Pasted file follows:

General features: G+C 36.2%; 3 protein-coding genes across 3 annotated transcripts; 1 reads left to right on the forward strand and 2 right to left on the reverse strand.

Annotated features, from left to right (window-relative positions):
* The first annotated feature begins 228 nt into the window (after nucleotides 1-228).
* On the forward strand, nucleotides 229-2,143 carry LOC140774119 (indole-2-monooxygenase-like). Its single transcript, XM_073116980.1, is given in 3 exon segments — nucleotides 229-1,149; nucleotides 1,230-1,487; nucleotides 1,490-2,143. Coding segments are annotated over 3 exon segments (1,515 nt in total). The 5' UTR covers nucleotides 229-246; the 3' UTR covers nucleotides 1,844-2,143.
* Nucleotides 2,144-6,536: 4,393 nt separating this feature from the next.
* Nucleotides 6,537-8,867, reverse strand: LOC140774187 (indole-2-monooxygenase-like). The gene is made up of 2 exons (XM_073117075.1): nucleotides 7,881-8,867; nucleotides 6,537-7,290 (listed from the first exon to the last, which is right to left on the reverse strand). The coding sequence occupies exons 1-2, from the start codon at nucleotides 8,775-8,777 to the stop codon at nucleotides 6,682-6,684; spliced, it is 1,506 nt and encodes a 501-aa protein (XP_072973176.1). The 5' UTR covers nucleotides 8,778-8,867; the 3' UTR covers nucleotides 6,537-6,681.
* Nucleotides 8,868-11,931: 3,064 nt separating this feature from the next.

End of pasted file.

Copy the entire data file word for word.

General features: G+C 36.2%; 3 protein-coding genes across 3 annotated transcripts; 1 reads left to right on the forward strand and 2 right to left on the reverse strand.

Annotated features, from left to right (window-relative positions):
* The first annotated feature begins 228 nt into the window (after nucleotides 1-228).
* On the forward strand, nucleotides 229-2,143 carry LOC140774119 (indole-2-monooxygenase-like). Its single transcript, XM_073116980.1, is given in 3 exon segments — nucleotides 229-1,149; nucleotides 1,230-1,487; nucleotides 1,490-2,143. Coding segments are annotated over 3 exon segments (1,515 nt in total). The 5' UTR covers nucleotides 229-246; the 3' UTR covers nucleotides 1,844-2,143.
* Nucleotides 2,144-6,536: 4,393 nt separating this feature from the next.
* Nucleotides 6,537-8,867, reverse strand: LOC140774187 (indole-2-monooxygenase-like). The gene is made up of 2 exons (XM_073117075.1): nucleotides 7,881-8,867; nucleotides 6,537-7,290 (listed from the first exon to the last, which is right to left on the reverse strand). The coding sequence occupies exons 1-2, from the start codon at nucleotides 8,775-8,777 to the stop codon at nucleotides 6,682-6,684; spliced, it is 1,506 nt and encodes a 501-aa protein (XP_072973176.1). The 5' UTR covers nucleotides 8,778-8,867; the 3' UTR covers nucleotides 6,537-6,681.
* Nucleotides 8,868-11,931: 3,064 nt separating this feature from the next.